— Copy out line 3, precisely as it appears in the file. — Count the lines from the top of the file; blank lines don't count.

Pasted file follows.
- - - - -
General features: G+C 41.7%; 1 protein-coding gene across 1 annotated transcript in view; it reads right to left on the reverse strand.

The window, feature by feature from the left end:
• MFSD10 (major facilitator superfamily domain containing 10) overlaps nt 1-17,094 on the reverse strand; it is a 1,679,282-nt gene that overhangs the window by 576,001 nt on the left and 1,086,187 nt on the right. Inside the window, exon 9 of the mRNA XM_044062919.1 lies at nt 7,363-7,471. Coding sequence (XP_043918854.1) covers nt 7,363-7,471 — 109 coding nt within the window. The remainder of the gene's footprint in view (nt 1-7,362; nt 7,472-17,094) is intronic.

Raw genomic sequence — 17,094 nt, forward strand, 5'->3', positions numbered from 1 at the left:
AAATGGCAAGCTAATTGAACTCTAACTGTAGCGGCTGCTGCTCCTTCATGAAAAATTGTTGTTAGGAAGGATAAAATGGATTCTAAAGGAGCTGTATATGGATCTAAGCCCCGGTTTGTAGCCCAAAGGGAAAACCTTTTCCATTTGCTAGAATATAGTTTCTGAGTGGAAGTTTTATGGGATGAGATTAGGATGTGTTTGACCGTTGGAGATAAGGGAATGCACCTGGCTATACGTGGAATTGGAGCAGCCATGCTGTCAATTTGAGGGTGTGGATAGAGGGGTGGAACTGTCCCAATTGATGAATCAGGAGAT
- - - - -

• MFSD10 (major facilitator superfamily domain containing 10) overlaps nt 1-17,094 on the reverse strand; it is a 1,679,282-nt gene that overhangs the window by 576,001 nt on the left and 1,086,187 nt on the right. Inside the window, exon 9 of the mRNA XM_044062919.1 lies at nt 7,363-7,471. Coding sequence (XP_043918854.1) covers nt 7,363-7,471 — 109 coding nt within the window. The remainder of the gene's footprint in view (nt 1-7,362; nt 7,472-17,094) is intronic.